Changes to minimum pricing law on governor’s agenda
From Staff Reports
Connecticut’s budget challenges are not a new news story, nor are perennial efforts by Governor Malloy to change Connecticut’s longstanding liquor laws with an eye on increased tax revenue collection to address repeated shortfalls. Annual efforts have led to lengthy days of testimony by package store owners, wholesalers, suppliers, distillers, allied services, unions and trade associations, state officials and big box store lobbyists. Every past effort has been ultimately defeated.
This year’s effort for Malloy will mark the last of his term, Governor’s Bill 5036, “An act promoting craft breweries and distilleries and price fairness.” It is a dense bill with multiple aspects set to impact the industry, with its largest potential impact set to again include provisions to dismantle long-standing Section 30-63, with its repealing of post-and-hold price posting and eliminating the minimum bottle law for wine and spirits.
On March 7, trade associations and their members, including those from the Small Brands Council of Connecticut, Connecticut Package Stores Association and Wine & Spirits Wholesalers of Connecticut, again gathered at the Legislative Office Building offering testimony against the bill. Representatives of the Distilled Spirits Council from Washington, D.C. and Total Wine & More, as in years past, voiced support for those landscape-altering changes. If passed, the bill could result in a series of consequences to retailers from store closures and job losses, to lack of product diversity and availability, to lost sales tax revenue — all potentially damaging to small businesses and state brand owners, according to testimony.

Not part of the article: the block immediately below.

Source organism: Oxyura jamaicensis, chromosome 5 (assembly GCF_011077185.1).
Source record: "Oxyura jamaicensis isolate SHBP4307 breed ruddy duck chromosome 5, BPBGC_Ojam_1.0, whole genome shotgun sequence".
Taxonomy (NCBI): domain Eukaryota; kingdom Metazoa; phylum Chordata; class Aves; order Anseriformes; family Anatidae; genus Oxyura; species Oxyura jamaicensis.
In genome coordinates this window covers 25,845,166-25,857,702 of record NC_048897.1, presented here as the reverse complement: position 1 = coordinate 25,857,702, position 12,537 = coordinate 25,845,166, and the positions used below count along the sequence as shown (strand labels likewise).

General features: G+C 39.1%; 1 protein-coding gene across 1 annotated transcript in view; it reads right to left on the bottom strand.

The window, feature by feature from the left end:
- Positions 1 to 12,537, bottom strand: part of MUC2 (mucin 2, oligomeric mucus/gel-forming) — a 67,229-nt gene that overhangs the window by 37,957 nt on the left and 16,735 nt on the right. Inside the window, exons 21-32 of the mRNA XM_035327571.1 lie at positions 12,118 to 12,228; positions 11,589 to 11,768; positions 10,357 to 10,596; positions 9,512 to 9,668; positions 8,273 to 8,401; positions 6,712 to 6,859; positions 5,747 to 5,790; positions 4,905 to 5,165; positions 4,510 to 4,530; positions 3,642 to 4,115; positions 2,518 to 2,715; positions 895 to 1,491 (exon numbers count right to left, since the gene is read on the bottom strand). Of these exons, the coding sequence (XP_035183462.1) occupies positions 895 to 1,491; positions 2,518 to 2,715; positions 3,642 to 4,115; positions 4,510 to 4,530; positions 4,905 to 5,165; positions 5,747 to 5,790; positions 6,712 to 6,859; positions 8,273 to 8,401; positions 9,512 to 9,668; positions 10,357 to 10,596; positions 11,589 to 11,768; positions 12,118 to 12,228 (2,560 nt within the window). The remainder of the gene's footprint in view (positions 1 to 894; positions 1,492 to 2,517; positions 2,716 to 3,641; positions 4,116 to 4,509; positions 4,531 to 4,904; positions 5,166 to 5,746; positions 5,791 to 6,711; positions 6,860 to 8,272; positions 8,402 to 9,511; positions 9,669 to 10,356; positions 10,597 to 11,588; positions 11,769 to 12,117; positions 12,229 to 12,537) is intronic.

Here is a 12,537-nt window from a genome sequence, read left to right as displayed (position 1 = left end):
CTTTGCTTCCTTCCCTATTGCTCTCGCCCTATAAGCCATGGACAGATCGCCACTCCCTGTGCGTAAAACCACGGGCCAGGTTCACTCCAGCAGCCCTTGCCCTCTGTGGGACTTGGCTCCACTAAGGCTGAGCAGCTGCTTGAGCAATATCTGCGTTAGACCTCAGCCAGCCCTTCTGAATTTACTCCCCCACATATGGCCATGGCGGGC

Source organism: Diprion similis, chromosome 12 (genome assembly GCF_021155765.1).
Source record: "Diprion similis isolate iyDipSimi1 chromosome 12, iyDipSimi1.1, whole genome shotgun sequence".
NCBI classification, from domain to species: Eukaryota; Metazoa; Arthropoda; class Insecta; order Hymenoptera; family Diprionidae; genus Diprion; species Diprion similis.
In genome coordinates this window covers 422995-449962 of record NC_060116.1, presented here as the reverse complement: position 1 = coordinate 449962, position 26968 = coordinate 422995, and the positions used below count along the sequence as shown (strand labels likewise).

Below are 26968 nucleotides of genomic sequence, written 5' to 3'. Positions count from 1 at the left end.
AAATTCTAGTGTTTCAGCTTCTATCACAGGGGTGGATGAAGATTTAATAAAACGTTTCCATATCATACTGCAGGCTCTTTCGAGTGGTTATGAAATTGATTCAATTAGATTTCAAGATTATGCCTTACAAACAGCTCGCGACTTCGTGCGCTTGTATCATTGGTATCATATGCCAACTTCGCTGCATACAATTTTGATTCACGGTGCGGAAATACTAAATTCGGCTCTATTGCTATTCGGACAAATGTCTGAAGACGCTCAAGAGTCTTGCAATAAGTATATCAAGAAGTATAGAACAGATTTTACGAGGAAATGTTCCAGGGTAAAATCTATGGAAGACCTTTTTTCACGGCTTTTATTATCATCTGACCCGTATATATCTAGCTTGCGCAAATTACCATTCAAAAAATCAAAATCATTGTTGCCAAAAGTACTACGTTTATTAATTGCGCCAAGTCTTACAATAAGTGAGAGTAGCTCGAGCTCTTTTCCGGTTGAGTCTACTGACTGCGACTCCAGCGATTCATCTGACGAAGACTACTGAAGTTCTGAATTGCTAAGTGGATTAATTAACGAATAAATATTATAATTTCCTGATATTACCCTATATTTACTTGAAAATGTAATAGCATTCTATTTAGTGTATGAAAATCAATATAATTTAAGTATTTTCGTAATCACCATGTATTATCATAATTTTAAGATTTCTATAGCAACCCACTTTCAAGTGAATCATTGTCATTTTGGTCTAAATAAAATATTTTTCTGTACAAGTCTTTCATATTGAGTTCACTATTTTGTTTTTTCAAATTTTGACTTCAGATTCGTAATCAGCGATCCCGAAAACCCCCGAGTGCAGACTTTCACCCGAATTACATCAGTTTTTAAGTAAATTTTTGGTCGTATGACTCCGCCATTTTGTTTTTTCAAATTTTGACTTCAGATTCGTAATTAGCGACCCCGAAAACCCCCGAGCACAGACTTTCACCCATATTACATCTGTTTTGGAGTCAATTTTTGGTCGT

Unlike past efforts which focused on changes within Section 30-63 however, 5036 packs in many provisions beyond post-and-hold and minimum bottle, many of which when unpacked in their full content could hold their own as separate pieces of legislation.
A provision in the bill seeks to allow all grocery stores to sell wine and beer. Another provision addresses allowing breweries to sell more than 9L of product onsite for off-premise consumption to consumers, as well as another provision that would allow distilleries the ability to offer up to two ounces of their products for on-premise consumption, either as samples or in cocktails.
The legislation addresses a range of changes regarding selling, shipping, labeling, fees and regulations for manufacturer permits for alcoholic liquor, cider, beer, apple brandy, eau-de-vie producers and farm wineries, farm breweries, and brew pubs, and provisions for out-of-state retail wine shipments to consumers. Café, tavern and restaurant permits also have amended sections included in this bill regarding types of sales to patrons including supplied and filled containers for off-premise consumption.
The bill’s full text and posted testimony can be viewed at: www.cga.ct.gov, use the “Quick Bill Search” feature at the bottom of the page and type in 5036.